As part of Chinook’s Edge commitment to Truth and Reconciliation, graduation ceremonies include an Indigenous culture celebration.  

Some students wear Métis sashes, while other students wear medicine pouches.  

The Métis sash is a symbol of accomplishment and achievement and is presented to Métis students with pride, and positive energy for their journey ahead.  

While the medicine pouch represents wisdom and a connection to the creator. It’s filled with a white stone to give students the feeling of connection and being grounded. It contains sweet grass, that represents kindness, strength, and resilience, and is given to students as a reminder to love themselves and others, move through life with kindness, and that they are strong and resilient.   

An Indigenous Elder smudges the sashes, the medicine pouches, and their contents prior to schools receiving them, with the intent of having students blessed with good thoughts, words, and wishes as they begin their journey into adulthood and the next stage of their life.  

Seleah Organ, an École Olds High School graduate received an eagle feather, presented by her mother, during her graduation ceremony.  

“I was honored to accept it. The symbol of the eagle feather reminds me of the responsibility I have to share my knowledge with my family and community,” said Organ.  

She appreciates that the school was open to provide her family with the opportunity to practice their traditions.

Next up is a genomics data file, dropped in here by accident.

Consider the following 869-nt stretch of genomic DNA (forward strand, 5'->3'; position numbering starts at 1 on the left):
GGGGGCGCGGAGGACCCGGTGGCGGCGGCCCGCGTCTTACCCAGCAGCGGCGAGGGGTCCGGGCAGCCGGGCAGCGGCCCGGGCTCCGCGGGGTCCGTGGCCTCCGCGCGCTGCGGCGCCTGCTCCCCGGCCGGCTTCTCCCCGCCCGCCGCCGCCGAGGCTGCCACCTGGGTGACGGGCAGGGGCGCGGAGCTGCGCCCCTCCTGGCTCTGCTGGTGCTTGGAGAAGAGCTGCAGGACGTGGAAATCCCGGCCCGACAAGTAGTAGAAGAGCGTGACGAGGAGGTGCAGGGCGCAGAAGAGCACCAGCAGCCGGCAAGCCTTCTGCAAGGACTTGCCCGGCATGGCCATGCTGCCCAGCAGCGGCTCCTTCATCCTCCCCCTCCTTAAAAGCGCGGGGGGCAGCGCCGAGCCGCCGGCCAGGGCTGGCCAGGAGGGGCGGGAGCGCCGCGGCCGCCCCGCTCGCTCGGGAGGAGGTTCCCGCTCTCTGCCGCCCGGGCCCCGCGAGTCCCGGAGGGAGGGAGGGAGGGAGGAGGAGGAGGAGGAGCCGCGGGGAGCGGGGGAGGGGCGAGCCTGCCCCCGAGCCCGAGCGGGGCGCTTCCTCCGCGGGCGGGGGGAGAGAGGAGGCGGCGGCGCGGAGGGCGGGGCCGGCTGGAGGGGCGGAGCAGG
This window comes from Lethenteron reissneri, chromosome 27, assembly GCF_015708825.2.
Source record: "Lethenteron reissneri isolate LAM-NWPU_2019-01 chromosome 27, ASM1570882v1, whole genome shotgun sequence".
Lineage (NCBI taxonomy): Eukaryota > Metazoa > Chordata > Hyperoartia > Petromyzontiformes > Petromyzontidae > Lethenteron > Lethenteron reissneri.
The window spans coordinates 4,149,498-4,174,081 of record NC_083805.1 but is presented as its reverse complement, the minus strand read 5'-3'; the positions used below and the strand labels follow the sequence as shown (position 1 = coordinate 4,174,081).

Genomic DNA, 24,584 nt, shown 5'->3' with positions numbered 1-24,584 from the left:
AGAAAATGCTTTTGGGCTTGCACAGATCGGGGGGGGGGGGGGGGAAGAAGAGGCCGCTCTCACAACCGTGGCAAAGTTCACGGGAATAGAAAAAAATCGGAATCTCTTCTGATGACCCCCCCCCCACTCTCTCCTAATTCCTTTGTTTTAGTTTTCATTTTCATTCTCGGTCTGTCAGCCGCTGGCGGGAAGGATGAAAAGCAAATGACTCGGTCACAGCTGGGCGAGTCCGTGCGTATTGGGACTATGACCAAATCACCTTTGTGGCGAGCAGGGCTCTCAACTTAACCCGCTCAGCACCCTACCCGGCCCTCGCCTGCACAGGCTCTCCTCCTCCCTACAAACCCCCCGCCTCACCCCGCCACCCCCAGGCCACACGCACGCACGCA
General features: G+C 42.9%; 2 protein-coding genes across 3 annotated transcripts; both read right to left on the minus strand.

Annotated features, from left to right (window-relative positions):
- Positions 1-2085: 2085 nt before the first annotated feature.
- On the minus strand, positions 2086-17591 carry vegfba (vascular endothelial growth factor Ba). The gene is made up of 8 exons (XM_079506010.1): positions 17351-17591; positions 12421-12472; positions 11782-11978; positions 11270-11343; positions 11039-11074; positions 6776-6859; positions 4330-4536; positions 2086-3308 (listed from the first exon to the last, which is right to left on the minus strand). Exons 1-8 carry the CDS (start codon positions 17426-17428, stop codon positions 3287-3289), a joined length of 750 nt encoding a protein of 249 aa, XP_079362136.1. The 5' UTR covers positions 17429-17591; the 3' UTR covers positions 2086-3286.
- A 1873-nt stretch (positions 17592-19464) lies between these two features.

Olds graduating student.Seleah Organ, an École Olds High School graduate received an eagle feather during her graduation ceremony.
Photo provided by Chinook's Edge School Division.

“I felt a sense of pride to have my mom do this in front of my school and local community. This opportunity to acknowledge Indigenous peoples inside our school by presenting traditional elements from our culture meant a great deal to me. This shows how we embrace everyone for who they are, and how each person is valued for their uniqueness,” Organ said.  

Meaghan Reist, Principal of École Olds High School said, “Every graduation brings a special memory for students, but ensuring our Indigenous students are recognized with sashes and medicine pouches not only positively impacts the student's graduation experience, it also models for all those in attendance what small steps in reconciliation look like, and what it means to celebrate all aspects of a student's educational experience.”  



**With information provided by Chinook's Edge School Division.